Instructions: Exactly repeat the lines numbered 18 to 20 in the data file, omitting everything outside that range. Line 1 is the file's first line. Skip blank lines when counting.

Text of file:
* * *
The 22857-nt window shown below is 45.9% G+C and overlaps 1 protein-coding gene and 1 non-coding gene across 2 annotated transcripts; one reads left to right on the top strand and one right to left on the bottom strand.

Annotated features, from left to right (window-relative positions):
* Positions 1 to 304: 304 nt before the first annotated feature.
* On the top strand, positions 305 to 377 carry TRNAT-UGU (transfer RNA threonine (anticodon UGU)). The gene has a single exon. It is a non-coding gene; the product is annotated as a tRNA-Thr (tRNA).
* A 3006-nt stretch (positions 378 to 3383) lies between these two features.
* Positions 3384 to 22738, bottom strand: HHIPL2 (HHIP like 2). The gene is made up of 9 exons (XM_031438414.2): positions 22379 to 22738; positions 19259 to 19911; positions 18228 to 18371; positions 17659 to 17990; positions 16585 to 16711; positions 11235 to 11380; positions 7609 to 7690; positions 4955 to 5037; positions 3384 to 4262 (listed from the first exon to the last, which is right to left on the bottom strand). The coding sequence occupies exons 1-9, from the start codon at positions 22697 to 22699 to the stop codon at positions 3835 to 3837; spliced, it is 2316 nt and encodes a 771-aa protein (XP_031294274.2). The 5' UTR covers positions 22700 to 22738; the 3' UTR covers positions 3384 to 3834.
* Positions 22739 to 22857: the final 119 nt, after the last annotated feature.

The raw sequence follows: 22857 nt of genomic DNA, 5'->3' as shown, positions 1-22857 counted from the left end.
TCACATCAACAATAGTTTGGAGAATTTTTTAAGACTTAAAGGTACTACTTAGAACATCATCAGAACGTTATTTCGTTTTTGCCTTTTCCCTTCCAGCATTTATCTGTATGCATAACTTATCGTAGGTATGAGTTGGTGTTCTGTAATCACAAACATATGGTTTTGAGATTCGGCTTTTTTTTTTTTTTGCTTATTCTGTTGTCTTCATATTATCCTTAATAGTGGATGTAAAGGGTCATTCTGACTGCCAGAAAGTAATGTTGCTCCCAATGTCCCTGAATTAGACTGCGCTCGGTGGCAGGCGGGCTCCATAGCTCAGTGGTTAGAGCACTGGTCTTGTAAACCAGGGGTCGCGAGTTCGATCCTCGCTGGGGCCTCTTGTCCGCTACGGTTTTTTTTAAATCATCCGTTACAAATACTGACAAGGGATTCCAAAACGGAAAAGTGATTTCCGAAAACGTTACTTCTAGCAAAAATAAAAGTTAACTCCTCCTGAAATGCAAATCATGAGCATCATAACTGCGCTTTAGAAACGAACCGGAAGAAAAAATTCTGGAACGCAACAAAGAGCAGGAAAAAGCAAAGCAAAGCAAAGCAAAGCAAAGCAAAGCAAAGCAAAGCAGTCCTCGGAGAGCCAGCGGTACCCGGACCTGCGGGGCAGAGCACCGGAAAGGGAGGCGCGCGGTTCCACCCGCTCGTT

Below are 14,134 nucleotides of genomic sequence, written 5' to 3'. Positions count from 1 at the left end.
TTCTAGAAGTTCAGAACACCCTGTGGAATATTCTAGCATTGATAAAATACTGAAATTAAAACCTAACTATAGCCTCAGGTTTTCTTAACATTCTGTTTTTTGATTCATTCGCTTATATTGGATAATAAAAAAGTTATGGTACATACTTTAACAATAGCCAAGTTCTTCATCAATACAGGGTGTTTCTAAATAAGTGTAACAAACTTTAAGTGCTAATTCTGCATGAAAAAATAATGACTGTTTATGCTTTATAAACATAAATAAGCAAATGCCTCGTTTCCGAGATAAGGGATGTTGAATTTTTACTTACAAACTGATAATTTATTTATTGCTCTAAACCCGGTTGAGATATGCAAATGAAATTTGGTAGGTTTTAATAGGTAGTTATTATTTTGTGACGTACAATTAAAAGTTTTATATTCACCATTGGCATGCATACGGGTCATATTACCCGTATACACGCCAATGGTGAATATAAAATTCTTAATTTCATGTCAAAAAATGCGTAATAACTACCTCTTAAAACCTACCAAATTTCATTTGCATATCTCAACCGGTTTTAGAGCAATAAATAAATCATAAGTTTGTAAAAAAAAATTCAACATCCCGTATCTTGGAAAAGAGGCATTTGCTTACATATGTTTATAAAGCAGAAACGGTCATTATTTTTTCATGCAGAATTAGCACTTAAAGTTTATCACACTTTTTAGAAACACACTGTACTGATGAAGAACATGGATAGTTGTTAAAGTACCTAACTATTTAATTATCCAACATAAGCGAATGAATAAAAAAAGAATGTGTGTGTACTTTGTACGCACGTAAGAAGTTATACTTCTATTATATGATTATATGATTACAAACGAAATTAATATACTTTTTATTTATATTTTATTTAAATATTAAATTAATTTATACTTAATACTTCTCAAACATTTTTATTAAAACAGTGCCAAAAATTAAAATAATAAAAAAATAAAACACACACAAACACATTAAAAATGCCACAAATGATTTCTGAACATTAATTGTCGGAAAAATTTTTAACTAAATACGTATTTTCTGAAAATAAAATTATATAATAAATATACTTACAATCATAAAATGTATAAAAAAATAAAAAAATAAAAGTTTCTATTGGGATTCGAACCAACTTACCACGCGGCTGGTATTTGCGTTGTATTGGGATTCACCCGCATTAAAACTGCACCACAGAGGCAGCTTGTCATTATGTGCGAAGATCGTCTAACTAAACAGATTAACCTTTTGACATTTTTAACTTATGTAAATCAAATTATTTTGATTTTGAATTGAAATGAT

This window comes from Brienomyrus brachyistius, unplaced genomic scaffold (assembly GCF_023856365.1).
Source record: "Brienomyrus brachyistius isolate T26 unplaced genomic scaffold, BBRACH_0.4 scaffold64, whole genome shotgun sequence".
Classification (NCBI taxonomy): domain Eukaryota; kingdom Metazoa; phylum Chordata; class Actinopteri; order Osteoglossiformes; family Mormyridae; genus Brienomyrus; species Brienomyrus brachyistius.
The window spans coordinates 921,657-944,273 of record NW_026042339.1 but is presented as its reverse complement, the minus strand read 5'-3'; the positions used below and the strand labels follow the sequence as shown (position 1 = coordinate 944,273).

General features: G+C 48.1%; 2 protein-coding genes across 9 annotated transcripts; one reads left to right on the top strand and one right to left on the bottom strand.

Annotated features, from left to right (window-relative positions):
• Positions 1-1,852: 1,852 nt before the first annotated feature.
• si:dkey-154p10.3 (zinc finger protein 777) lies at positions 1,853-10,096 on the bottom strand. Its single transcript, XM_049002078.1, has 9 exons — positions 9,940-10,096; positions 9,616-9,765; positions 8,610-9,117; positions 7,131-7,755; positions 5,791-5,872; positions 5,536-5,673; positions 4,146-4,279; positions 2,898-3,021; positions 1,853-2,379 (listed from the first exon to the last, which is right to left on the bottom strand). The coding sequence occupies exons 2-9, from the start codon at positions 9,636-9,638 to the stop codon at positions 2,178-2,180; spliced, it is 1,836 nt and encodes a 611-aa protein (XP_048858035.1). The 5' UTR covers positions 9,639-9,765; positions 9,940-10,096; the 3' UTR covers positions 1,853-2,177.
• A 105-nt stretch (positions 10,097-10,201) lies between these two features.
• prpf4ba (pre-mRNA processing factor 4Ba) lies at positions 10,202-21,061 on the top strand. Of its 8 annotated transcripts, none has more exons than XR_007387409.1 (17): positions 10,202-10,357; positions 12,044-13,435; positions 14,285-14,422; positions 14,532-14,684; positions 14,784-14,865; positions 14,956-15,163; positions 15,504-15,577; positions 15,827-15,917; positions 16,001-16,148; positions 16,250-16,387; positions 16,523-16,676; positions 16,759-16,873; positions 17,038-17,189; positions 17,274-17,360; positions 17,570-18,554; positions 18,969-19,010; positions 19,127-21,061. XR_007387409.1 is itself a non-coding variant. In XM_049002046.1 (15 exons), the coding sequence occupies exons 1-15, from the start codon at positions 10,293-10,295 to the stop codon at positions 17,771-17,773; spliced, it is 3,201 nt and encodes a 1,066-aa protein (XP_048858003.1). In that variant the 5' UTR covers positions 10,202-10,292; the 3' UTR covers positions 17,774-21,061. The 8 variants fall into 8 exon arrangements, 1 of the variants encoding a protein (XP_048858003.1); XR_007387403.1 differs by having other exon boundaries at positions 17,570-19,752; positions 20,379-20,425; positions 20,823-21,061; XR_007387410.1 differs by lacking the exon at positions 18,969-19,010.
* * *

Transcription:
• Positions 1-1,852: 1,852 nt before the first annotated feature.
• si:dkey-154p10.3 (zinc finger protein 777) lies at positions 1,853-10,096 on the bottom strand. Its single transcript, XM_049002078.1, has 9 exons — positions 9,940-10,096; positions 9,616-9,765; positions 8,610-9,117; positions 7,131-7,755; positions 5,791-5,872; positions 5,536-5,673; positions 4,146-4,279; positions 2,898-3,021; positions 1,853-2,379 (listed from the first exon to the last, which is right to left on the bottom strand). The coding sequence occupies exons 2-9, from the start codon at positions 9,636-9,638 to the stop codon at positions 2,178-2,180; spliced, it is 1,836 nt and encodes a 611-aa protein (XP_048858035.1). The 5' UTR covers positions 9,639-9,765; positions 9,940-10,096; the 3' UTR covers positions 1,853-2,177.
• A 105-nt stretch (positions 10,097-10,201) lies between these two features.